Ever since Senzo Meyiwa’s recent senseless murder I have wanted to write something about my feelings towards the way he has been portrayed as an icon of South African pride. Then yesterday it was reported on the news that at his funeral held over the weekend, he had been described as a “hero who brought dignity to our country”, and I knew that things needed to be put into perspective.
I admit, I don’t follow South African soccer (apologies to my dear friend Stan Matthews!), so I didn’t know much about Senzo, and am not sure if I’m embarrassed or not to admit that I hadn’t even heard of him until his untimely demise (I’d love to know how many white South African females had heard of him!). From what I hear about him though, it has led me to believe the following:
- he was an outstanding soccer player, goalkeeper and captain of both our national team (Bafana Bafana) and his own local team (Orlando Pirates);
- in sporting matters he was an excellent strategist;
- he was a wonderful team player, much loved and lauded by those in the soccer fraternity, in fact he was described (by Irvin Khoza) as “never raising his voice” and “always smiling”.
Well that’s great, isn’t it? All incredible traits which would definitely contribute to his ‘hero’ and role-model status, right? But wait, there’s more:
- Senzo was a married man. He and his wife, Mandisa Mkhize were estranged – not divorced;
- he was publicly carrying out a relationship with another woman, flamboyant, attention-seeking performer, Kelly Khumalo;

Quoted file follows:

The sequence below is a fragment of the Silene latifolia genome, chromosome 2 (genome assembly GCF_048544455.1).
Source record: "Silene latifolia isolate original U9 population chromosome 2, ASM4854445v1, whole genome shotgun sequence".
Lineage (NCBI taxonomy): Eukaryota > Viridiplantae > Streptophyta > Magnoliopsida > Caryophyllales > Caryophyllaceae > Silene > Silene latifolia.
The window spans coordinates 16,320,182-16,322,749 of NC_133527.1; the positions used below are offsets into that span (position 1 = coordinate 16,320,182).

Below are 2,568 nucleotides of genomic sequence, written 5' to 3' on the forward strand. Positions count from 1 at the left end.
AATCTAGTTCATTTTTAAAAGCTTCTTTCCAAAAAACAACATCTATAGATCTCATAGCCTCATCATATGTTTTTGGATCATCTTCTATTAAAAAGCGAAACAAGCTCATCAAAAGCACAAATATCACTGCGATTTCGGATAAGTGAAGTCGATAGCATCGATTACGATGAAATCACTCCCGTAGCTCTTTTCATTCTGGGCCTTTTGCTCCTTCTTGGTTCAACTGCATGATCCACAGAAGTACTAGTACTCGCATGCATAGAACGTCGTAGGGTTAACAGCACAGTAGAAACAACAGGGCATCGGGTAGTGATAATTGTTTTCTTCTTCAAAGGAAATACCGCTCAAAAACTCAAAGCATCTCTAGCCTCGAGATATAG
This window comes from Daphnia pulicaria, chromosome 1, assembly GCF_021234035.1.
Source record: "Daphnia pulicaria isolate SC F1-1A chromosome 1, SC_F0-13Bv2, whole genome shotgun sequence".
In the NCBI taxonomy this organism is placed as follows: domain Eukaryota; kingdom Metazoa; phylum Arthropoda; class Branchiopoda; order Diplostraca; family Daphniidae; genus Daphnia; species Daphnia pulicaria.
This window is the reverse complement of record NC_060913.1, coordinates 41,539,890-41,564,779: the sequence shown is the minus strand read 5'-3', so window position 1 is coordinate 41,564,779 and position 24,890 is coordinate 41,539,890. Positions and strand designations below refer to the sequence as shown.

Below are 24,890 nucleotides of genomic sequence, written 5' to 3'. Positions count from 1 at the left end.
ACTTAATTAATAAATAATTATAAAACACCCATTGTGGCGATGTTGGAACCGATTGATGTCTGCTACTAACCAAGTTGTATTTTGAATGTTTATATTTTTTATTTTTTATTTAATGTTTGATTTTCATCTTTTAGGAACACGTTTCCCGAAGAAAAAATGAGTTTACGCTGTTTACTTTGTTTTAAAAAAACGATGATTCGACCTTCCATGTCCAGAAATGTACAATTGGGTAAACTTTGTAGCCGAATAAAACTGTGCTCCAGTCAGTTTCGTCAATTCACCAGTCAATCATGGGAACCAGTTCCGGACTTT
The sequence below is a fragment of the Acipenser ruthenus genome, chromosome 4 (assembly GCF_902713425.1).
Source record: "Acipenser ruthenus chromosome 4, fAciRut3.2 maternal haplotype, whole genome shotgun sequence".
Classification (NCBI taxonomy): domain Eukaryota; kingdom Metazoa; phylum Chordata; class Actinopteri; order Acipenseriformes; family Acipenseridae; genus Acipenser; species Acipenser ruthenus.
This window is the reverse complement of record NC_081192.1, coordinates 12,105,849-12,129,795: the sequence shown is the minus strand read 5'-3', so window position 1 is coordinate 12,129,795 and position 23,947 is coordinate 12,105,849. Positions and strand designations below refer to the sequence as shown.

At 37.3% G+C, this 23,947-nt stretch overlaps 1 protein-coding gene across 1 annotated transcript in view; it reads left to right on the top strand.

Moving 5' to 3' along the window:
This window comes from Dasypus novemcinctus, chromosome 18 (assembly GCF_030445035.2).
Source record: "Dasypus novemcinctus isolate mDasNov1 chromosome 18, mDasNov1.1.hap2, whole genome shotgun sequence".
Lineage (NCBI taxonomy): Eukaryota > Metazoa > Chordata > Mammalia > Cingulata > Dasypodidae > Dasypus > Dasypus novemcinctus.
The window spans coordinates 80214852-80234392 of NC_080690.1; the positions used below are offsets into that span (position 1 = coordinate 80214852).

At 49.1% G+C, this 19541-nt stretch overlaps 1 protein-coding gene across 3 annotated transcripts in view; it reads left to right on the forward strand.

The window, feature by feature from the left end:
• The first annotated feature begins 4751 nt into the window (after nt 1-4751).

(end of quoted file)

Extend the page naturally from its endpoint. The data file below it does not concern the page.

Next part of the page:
- he was the father of Khumalo’s youngest child, a daughter.
So I’m guessing that if one were to chat to his (estranged) wife, she would probably tell quite a different story about the hero who “never raised his voice” and who was “always smiling”.
And here comes my problem: this is not the behaviour of a role-model. This is not the behaviour of someone who I would want my children to look up to and emulate, which thousands of South African youth did, and still do, even more so since his death. But sadly, his ‘idol’ status, also lends credence to the fact that adulterous behaviour is acceptable and even, possibly, in the eyes of our youth, quite the trend to follow if one wants to be admired.
Does this type of behaviour bring ‘dignity to our nation’? No it does not, in fact it does quite the opposite. It portrays our men as unethical, disloyal, faithless, amoral, and quite bluntly, ‘unable to keep it in their pants’. Yes, we all know he was just one man, but we also know that (generally) people just love a good generalisation.
We need to be very careful about who we offer as role-models to our children. We need to be much more vigilant about not doing them the disservice of portraying individuals as role-models when they clearly aren’t. Our children need to be very clear about what behaviour entitles one to the lofty heights of heroism. I’m not naïve enough to believe that there aren’t plenty of drugged out, drunken, over-indulged ex-Mickey Mouse Club teeny-boppers out there who our kids hold in high esteem. I know that there is an abundance of gangsta-rapping, profanity-spewing individuals, with pants hanging down off their backsides, who our offspring believe are the last word in wisdom and depth.
But I also know that if we steer our children in the right direction, and that if we’re lucky enough to cultivate relationships of trust with them, when they reach a certain age they will realise instinctively, who is a role model and who isn’t.
Was Senzo a hero and a role-model? There are many who say he was, but we must restrict his Superman-status to the sports field, which is where he excelled and achieved his worthiest accomplishments. He pursued his career goals (look … a pun!) relentlessly and triumphed at a relatively young age. But who’s to say how anyone will end up? Was he destined for international stardom, or would his complicated personal life prevent him from fulfilling such a dream?
There is absolutely no doubt that his untimely death is a tragedy. But let us bear in mind, it was not just the death of a sporting icon, but also the death of just another ordinary, flawed man.